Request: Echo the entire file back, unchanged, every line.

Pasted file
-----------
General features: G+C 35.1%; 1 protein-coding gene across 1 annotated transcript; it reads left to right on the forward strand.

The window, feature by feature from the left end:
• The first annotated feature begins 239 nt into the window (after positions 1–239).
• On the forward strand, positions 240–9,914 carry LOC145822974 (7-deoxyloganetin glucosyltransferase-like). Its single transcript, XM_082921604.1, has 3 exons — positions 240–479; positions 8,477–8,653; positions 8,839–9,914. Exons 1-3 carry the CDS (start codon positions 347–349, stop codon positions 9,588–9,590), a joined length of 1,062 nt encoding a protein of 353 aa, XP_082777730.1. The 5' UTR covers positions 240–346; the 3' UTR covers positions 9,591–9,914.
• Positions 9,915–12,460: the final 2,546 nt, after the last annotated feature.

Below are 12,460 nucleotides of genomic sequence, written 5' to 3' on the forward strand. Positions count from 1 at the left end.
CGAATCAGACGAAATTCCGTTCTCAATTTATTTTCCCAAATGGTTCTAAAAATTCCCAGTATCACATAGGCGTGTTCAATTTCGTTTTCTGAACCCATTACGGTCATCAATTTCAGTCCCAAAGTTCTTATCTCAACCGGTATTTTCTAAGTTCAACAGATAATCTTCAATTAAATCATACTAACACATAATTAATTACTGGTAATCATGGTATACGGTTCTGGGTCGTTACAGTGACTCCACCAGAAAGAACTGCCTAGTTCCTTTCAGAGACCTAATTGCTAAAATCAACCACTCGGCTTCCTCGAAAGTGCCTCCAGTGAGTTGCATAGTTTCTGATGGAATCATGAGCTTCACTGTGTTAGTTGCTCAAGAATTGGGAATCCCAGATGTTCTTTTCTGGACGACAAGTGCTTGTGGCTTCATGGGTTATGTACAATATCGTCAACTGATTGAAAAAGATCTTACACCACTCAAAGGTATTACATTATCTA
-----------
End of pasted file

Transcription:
General features: G+C 35.1%; 1 protein-coding gene across 1 annotated transcript; it reads left to right on the forward strand.

The window, feature by feature from the left end:
• The first annotated feature begins 239 nt into the window (after positions 1–239).
• On the forward strand, positions 240–9,914 carry LOC145822974 (7-deoxyloganetin glucosyltransferase-like). Its single transcript, XM_082921604.1, has 3 exons — positions 240–479; positions 8,477–8,653; positions 8,839–9,914. Exons 1-3 carry the CDS (start codon positions 347–349, stop codon positions 9,588–9,590), a joined length of 1,062 nt encoding a protein of 353 aa, XP_082777730.1. The 5' UTR covers positions 240–346; the 3' UTR covers positions 9,591–9,914.
• Positions 9,915–12,460: the final 2,546 nt, after the last annotated feature.

Below are 12,460 nucleotides of genomic sequence, written 5' to 3' on the forward strand. Positions count from 1 at the left end.
CGAATCAGACGAAATTCCGTTCTCAATTTATTTTCCCAAATGGTTCTAAAAATTCCCAGTATCACATAGGCGTGTTCAATTTCGTTTTCTGAACCCATTACGGTCATCAATTTCAGTCCCAAAGTTCTTATCTCAACCGGTATTTTCTAAGTTCAACAGATAATCTTCAATTAAATCATACTAACACATAATTAATTACTGGTAATCATGGTATACGGTTCTGGGTCGTTACAGTGACTCCACCAGAAAGAACTGCCTAGTTCCTTTCAGAGACCTAATTGCTAAAATCAACCACTCGGCTTCCTCGAAAGTGCCTCCAGTGAGTTGCATAGTTTCTGATGGAATCATGAGCTTCACTGTGTTAGTTGCTCAAGAATTGGGAATCCCAGATGTTCTTTTCTGGACGACAAGTGCTTGTGGCTTCATGGGTTATGTACAATATCGTCAACTGATTGAAAAAGATCTTACACCACTCAAAGGTATTACATTATCTA